Riff Raff. You either love him, hate him, love the fact that you hate him, or hate the fact that you love him.
Five years after making his national debut as a cast member on MTV’s From G’s to Gents—host Fonzworth Bentley kicked him off the show—the man born Horst Christian Simco still leaves serious rap fans puzzled. The nonsensical tattoos, grill, sideburns, clothes, Vines, tweets, music! Is Riff Raff for real? On the heels of releasing more free mixtapes and music videos than some artists do in their entire career, Raff’s debut album, Neon Icon, is finally on deck.
From the start, there’s little doubt that Riff Raff is here to do more than just fuck around. He parodies his frat bro-leaning fan base on the opening track, “Introducing the Icon,” then channels the vocal-stylings of a young Eazy-E over a Deezus-produced track that sounds like it's straight outta Compton for real. Then he’s swimming in late '90s pop punk on “Kokayne,” spitting semi-sensical rhymes—“I’m Michael Bolton, boasting bragging in the Aston Martin/a lot of shit up on my chest, Dolly Parton”—which are partly humorous, but also indicative of a larger trend. Whereas his older material often came off sloppy, the rhymes off-beat, the metaphors ridiculous, here Riff Raff sounds polished and coherent. On the trap-heavy cuts, “Wetter Than Tsunami” and “Tip Toe Wing In My Jawwdinz,” his lines are delivered punctually and precisely; he rides the beat instead of letting the beat ride him. Unlike much of his previous work, Neon Icon doesn’t sound like he just sat with a microphone and spit out the first thing that came into his head, and that’s good.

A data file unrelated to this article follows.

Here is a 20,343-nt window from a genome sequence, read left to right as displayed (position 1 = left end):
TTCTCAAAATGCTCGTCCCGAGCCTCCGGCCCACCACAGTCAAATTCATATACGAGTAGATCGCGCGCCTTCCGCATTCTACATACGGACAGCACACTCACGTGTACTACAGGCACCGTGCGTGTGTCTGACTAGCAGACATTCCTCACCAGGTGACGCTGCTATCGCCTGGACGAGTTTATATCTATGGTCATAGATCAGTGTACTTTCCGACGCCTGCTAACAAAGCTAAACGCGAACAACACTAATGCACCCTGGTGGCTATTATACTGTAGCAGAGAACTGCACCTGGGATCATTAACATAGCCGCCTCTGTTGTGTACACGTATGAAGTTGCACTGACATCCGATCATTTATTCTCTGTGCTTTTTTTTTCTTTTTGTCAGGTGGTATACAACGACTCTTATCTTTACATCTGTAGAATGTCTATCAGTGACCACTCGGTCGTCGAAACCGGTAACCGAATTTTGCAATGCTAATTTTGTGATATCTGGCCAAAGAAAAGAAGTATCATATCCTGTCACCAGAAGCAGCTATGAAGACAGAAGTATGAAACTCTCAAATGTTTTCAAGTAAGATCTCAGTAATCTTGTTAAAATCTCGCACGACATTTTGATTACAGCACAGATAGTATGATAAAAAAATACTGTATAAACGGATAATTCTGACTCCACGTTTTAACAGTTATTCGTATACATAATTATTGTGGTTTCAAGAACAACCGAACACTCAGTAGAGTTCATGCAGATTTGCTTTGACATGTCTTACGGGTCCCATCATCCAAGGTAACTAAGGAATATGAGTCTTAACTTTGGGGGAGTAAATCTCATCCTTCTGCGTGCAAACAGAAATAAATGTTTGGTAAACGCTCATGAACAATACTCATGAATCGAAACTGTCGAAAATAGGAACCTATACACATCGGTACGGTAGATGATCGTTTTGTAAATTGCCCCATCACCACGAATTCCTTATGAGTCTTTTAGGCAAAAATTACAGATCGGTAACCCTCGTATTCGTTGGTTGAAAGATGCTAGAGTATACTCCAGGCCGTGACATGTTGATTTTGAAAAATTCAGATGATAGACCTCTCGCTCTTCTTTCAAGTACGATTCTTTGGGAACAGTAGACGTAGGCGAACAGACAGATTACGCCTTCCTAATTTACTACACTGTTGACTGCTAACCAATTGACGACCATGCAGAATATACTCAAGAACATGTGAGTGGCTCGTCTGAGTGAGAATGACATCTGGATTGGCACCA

Riff Raff also shows a wide range, too. He’s in full-on existential mode on “Time” (“Sometimes I feel, feel like my time passed/ Like I’m an hourglass/and the sand is moving fast”), a cleverly-arranged banjo-meets-hip-hop track, but then goes emo (“You get the VIP pass to my heart, you got the key with the lock on it/You’d feel sad if you don’t open it, it feels sad if you don’t open it”) on the nu-disco jam “VIP Pass to My Heart.” He’s also not without help, either. Mac Miller checks in on the skittering “Aquaberry Dolphin” and Childish Gamino guests on “Lava Glaciers,” featuring Harry Fraud’s haunting atmospheric production. Lest he be without hometown cosigns—Riff Raff reps Houston, after all—there’s the “How To Be The Man (Remix),” featuring local legends Paul Wall and Slim Thug. It’s not exactly them passing the torch, because who’s to say they even have it anymore, but a cool way for them to acknowledge that this weirdo is more than a passing fad.
There was a lot riding on Neon Icon. Riff Raff signed to Diplo’s Mad Decent label all the way back in 2012, and for a guy who seemed to make his name by having a firehouse of ridiculous new material dropping, the wait for his official LP became more of a sore point than anything. After pushbacks, delays, Internet-released singles that didn’t quite seem to capture the zeitgeist, maybe what was needed was exactly this—a full album of material that defies expectations. Riff Raff may never be the next Rakim, Nas or even Paul Wall. Hip-hop’s inner circle, it’s older guard, may always look at him with a bit of a side eye. But you don’t get the sense that he really gives a shit either. There’s something honorable, respectable and commendable about not pandering to that crowd. Going against the grain, against the establishment, is the ethos hip-hop was built on. In that way, Riff Raff may be even more serious about hip-hop than most. Neon Icon sure proves it. —Paul Cantor